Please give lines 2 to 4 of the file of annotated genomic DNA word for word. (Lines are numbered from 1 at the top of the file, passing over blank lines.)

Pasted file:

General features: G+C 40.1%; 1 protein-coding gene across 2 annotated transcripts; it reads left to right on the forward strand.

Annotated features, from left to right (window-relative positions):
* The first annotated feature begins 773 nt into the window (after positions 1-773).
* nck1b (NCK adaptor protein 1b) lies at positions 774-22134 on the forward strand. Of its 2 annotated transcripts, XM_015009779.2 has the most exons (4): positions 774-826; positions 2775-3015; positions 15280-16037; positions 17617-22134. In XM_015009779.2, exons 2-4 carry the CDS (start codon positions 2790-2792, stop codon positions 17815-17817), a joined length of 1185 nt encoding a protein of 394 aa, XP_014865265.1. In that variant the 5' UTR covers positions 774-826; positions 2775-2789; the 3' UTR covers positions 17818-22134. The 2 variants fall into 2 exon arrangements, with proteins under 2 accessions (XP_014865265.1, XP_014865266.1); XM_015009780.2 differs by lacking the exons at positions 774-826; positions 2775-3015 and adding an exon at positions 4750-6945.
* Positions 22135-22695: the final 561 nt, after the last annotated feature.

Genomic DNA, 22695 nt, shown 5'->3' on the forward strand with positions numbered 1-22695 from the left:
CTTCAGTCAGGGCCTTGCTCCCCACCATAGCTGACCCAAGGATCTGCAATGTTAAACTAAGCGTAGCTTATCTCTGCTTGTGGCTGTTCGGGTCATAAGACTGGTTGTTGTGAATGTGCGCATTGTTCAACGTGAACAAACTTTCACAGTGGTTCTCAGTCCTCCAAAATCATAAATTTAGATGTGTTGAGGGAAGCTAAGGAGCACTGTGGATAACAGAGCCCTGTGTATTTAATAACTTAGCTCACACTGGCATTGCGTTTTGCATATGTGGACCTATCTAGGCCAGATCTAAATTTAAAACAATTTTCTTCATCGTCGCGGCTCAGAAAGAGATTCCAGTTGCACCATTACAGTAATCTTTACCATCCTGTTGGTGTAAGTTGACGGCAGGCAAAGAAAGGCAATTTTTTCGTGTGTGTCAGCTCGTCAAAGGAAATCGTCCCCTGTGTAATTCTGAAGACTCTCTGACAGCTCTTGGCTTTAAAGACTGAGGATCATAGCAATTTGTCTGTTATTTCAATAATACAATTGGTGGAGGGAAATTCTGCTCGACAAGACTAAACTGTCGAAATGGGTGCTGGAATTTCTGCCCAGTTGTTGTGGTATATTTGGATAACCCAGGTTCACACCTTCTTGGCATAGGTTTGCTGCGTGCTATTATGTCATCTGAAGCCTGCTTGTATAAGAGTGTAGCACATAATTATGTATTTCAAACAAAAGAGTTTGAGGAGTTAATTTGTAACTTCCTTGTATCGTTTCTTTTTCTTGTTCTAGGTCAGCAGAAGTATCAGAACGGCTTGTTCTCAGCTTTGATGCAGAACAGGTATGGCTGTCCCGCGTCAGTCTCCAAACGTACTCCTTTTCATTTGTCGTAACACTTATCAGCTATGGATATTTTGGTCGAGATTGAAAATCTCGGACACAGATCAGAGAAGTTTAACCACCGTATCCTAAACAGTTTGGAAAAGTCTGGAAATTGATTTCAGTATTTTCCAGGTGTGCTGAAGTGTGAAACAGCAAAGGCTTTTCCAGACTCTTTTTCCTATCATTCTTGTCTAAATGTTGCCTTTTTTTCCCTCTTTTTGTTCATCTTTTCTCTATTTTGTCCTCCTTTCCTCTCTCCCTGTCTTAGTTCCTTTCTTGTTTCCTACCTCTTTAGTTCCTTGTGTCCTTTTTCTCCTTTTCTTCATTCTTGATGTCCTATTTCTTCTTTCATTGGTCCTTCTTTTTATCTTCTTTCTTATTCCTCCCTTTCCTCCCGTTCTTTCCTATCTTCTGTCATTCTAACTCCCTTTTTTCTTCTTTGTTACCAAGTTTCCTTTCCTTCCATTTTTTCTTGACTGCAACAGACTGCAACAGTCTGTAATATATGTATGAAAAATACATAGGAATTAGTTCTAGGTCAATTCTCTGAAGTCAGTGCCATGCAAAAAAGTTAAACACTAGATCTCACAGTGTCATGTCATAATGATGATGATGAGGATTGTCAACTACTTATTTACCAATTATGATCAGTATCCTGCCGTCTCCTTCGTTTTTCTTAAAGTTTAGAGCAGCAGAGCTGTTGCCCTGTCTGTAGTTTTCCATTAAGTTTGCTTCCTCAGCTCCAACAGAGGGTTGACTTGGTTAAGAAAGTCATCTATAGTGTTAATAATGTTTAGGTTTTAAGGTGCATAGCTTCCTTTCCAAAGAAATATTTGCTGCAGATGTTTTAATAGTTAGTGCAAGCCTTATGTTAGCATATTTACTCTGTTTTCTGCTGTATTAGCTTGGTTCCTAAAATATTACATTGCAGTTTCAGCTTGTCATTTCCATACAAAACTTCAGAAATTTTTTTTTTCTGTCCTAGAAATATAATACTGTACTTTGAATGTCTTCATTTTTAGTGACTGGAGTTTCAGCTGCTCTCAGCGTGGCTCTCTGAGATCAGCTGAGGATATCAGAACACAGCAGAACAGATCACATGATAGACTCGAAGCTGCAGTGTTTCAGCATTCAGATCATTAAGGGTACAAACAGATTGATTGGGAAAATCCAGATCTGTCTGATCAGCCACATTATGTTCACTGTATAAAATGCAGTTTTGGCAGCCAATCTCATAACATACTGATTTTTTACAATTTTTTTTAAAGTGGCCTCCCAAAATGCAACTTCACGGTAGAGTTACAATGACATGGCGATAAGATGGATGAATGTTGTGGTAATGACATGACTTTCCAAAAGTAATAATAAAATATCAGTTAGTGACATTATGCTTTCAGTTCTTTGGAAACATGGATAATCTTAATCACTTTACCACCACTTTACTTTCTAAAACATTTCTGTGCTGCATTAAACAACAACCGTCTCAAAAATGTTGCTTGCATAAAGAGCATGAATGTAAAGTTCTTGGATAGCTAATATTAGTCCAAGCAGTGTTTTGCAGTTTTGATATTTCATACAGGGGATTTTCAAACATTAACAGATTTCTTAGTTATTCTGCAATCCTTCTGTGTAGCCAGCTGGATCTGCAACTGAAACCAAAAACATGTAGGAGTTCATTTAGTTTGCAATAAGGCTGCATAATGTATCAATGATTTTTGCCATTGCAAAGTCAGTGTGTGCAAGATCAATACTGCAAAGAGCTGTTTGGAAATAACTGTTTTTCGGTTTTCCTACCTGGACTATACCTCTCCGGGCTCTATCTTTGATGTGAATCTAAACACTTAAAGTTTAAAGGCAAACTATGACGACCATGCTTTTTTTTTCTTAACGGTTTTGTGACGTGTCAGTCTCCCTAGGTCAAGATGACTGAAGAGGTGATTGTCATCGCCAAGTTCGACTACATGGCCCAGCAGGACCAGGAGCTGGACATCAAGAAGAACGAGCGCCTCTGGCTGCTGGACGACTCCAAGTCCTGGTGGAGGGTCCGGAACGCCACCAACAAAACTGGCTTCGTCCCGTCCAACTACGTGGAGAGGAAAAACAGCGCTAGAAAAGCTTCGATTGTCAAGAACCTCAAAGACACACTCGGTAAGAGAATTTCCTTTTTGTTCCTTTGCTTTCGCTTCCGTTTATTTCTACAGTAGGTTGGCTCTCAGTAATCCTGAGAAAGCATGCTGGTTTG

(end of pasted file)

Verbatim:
Annotated features, from left to right (window-relative positions):
* The first annotated feature begins 773 nt into the window (after positions 1-773).
* nck1b (NCK adaptor protein 1b) lies at positions 774-22134 on the forward strand. Of its 2 annotated transcripts, XM_015009779.2 has the most exons (4): positions 774-826; positions 2775-3015; positions 15280-16037; positions 17617-22134. In XM_015009779.2, exons 2-4 carry the CDS (start codon positions 2790-2792, stop codon positions 17815-17817), a joined length of 1185 nt encoding a protein of 394 aa, XP_014865265.1. In that variant the 5' UTR covers positions 774-826; positions 2775-2789; the 3' UTR covers positions 17818-22134. The 2 variants fall into 2 exon arrangements, with proteins under 2 accessions (XP_014865265.1, XP_014865266.1); XM_015009780.2 differs by lacking the exons at positions 774-826; positions 2775-3015 and adding an exon at positions 4750-6945.